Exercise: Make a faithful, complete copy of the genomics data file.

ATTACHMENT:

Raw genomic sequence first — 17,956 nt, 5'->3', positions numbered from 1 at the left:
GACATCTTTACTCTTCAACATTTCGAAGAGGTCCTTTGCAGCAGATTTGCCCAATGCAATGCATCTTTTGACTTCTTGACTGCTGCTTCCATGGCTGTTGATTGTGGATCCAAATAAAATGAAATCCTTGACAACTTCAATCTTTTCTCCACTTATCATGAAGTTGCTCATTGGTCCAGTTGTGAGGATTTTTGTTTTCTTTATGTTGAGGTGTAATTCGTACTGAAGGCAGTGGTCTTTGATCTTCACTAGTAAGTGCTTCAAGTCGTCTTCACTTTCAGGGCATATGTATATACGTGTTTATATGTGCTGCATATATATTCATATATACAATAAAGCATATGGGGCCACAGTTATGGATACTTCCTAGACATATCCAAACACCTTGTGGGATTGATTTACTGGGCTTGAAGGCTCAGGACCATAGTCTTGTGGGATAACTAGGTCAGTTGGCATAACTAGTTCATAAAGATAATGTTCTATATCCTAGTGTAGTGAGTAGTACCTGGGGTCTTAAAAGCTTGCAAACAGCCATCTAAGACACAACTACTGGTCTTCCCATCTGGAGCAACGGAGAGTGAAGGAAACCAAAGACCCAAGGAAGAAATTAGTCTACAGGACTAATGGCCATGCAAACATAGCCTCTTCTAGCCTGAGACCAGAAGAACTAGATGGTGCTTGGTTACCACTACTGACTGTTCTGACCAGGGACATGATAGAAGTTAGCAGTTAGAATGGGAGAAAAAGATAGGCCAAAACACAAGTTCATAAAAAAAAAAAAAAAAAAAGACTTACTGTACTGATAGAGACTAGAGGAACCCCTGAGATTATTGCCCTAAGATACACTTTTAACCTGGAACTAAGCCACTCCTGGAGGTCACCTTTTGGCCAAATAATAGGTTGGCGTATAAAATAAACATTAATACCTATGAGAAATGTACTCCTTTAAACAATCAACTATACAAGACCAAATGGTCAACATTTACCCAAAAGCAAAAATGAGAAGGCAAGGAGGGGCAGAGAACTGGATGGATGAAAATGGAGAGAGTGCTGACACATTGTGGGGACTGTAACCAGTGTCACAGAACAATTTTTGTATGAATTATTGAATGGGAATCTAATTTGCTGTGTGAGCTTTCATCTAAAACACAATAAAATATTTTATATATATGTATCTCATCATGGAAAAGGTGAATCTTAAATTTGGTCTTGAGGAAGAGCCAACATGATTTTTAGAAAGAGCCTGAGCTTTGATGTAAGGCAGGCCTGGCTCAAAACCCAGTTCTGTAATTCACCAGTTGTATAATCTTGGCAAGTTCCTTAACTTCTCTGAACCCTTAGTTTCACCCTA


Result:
Raw genomic sequence first — 17,956 nt, 5'->3', positions numbered from 1 at the left:
GACATCTTTACTCTTCAACATTTCGAAGAGGTCCTTTGCAGCAGATTTGCCCAATGCAATGCATCTTTTGACTTCTTGACTGCTGCTTCCATGGCTGTTGATTGTGGATCCAAATAAAATGAAATCCTTGACAACTTCAATCTTTTCTCCACTTATCATGAAGTTGCTCATTGGTCCAGTTGTGAGGATTTTTGTTTTCTTTATGTTGAGGTGTAATTCGTACTGAAGGCAGTGGTCTTTGATCTTCACTAGTAAGTGCTTCAAGTCGTCTTCACTTTCAGGGCATATGTATATACGTGTTTATATGTGCTGCATATATATTCATATATACAATAAAGCATATGGGGCCACAGTTATGGATACTTCCTAGACATATCCAAACACCTTGTGGGATTGATTTACTGGGCTTGAAGGCTCAGGACCATAGTCTTGTGGGATAACTAGGTCAGTTGGCATAACTAGTTCATAAAGATAATGTTCTATATCCTAGTGTAGTGAGTAGTACCTGGGGTCTTAAAAGCTTGCAAACAGCCATCTAAGACACAACTACTGGTCTTCCCATCTGGAGCAACGGAGAGTGAAGGAAACCAAAGACCCAAGGAAGAAATTAGTCTACAGGACTAATGGCCATGCAAACATAGCCTCTTCTAGCCTGAGACCAGAAGAACTAGATGGTGCTTGGTTACCACTACTGACTGTTCTGACCAGGGACATGATAGAAGTTAGCAGTTAGAATGGGAGAAAAAGATAGGCCAAAACACAAGTTCATAAAAAAAAAAAAAAAAAAAGACTTACTGTACTGATAGAGACTAGAGGAACCCCTGAGATTATTGCCCTAAGATACACTTTTAACCTGGAACTAAGCCACTCCTGGAGGTCACCTTTTGGCCAAATAATAGGTTGGCGTATAAAATAAACATTAATACCTATGAGAAATGTACTCCTTTAAACAATCAACTATACAAGACCAAATGGTCAACATTTACCCAAAAGCAAAAATGAGAAGGCAAGGAGGGGCAGAGAACTGGATGGATGAAAATGGAGAGAGTGCTGACACATTGTGGGGACTGTAACCAGTGTCACAGAACAATTTTTGTATGAATTATTGAATGGGAATCTAATTTGCTGTGTGAGCTTTCATCTAAAACACAATAAAATATTTTATATATATGTATCTCATCATGGAAAAGGTGAATCTTAAATTTGGTCTTGAGGAAGAGCCAACATGATTTTTAGAAAGAGCCTGAGCTTTGATGTAAGGCAGGCCTGGCTCAAAACCCAGTTCTGTAATTCACCAGTTGTATAATCTTGGCAAGTTCCTTAACTTCTCTGAACCCTTAGTTTCACCCTA